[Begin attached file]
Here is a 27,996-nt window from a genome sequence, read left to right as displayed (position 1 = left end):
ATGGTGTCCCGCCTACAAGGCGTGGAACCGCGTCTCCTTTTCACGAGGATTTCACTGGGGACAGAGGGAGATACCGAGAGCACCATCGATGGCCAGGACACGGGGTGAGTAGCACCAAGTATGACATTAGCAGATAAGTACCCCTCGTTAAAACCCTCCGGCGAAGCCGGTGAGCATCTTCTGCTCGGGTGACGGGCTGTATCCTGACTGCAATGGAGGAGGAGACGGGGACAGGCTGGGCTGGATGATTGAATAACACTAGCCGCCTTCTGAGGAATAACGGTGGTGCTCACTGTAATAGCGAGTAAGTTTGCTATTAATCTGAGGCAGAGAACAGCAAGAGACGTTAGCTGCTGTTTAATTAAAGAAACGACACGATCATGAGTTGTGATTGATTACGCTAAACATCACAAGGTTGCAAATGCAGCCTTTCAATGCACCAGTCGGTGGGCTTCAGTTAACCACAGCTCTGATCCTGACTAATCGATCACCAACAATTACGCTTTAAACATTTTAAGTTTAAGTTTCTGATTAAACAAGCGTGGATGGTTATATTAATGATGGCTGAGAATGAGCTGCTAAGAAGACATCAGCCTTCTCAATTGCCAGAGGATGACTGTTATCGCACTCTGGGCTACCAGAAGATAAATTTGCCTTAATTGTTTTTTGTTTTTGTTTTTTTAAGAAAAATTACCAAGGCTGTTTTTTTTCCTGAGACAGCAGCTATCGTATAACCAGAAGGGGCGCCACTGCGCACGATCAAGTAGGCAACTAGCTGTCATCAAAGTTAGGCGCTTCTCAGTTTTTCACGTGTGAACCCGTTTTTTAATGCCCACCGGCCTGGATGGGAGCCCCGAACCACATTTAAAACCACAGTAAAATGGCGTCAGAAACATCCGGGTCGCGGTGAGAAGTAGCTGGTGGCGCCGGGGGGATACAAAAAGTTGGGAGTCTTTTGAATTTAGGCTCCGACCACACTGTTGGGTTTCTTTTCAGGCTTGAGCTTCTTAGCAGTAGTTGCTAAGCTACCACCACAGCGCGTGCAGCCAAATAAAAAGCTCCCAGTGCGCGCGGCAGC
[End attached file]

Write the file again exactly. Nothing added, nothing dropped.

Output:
Here is a 27,996-nt window from a genome sequence, read left to right as displayed (position 1 = left end):
ATGGTGTCCCGCCTACAAGGCGTGGAACCGCGTCTCCTTTTCACGAGGATTTCACTGGGGACAGAGGGAGATACCGAGAGCACCATCGATGGCCAGGACACGGGGTGAGTAGCACCAAGTATGACATTAGCAGATAAGTACCCCTCGTTAAAACCCTCCGGCGAAGCCGGTGAGCATCTTCTGCTCGGGTGACGGGCTGTATCCTGACTGCAATGGAGGAGGAGACGGGGACAGGCTGGGCTGGATGATTGAATAACACTAGCCGCCTTCTGAGGAATAACGGTGGTGCTCACTGTAATAGCGAGTAAGTTTGCTATTAATCTGAGGCAGAGAACAGCAAGAGACGTTAGCTGCTGTTTAATTAAAGAAACGACACGATCATGAGTTGTGATTGATTACGCTAAACATCACAAGGTTGCAAATGCAGCCTTTCAATGCACCAGTCGGTGGGCTTCAGTTAACCACAGCTCTGATCCTGACTAATCGATCACCAACAATTACGCTTTAAACATTTTAAGTTTAAGTTTCTGATTAAACAAGCGTGGATGGTTATATTAATGATGGCTGAGAATGAGCTGCTAAGAAGACATCAGCCTTCTCAATTGCCAGAGGATGACTGTTATCGCACTCTGGGCTACCAGAAGATAAATTTGCCTTAATTGTTTTTTGTTTTTGTTTTTTTAAGAAAAATTACCAAGGCTGTTTTTTTTCCTGAGACAGCAGCTATCGTATAACCAGAAGGGGCGCCACTGCGCACGATCAAGTAGGCAACTAGCTGTCATCAAAGTTAGGCGCTTCTCAGTTTTTCACGTGTGAACCCGTTTTTTAATGCCCACCGGCCTGGATGGGAGCCCCGAACCACATTTAAAACCACAGTAAAATGGCGTCAGAAACATCCGGGTCGCGGTGAGAAGTAGCTGGTGGCGCCGGGGGGATACAAAAAGTTGGGAGTCTTTTGAATTTAGGCTCCGACCACACTGTTGGGTTTCTTTTCAGGCTTGAGCTTCTTAGCAGTAGTTGCTAAGCTACCACCACAGCGCGTGCAGCCAAATAAAAAGCTCCCAGTGCGCGCGGCAGC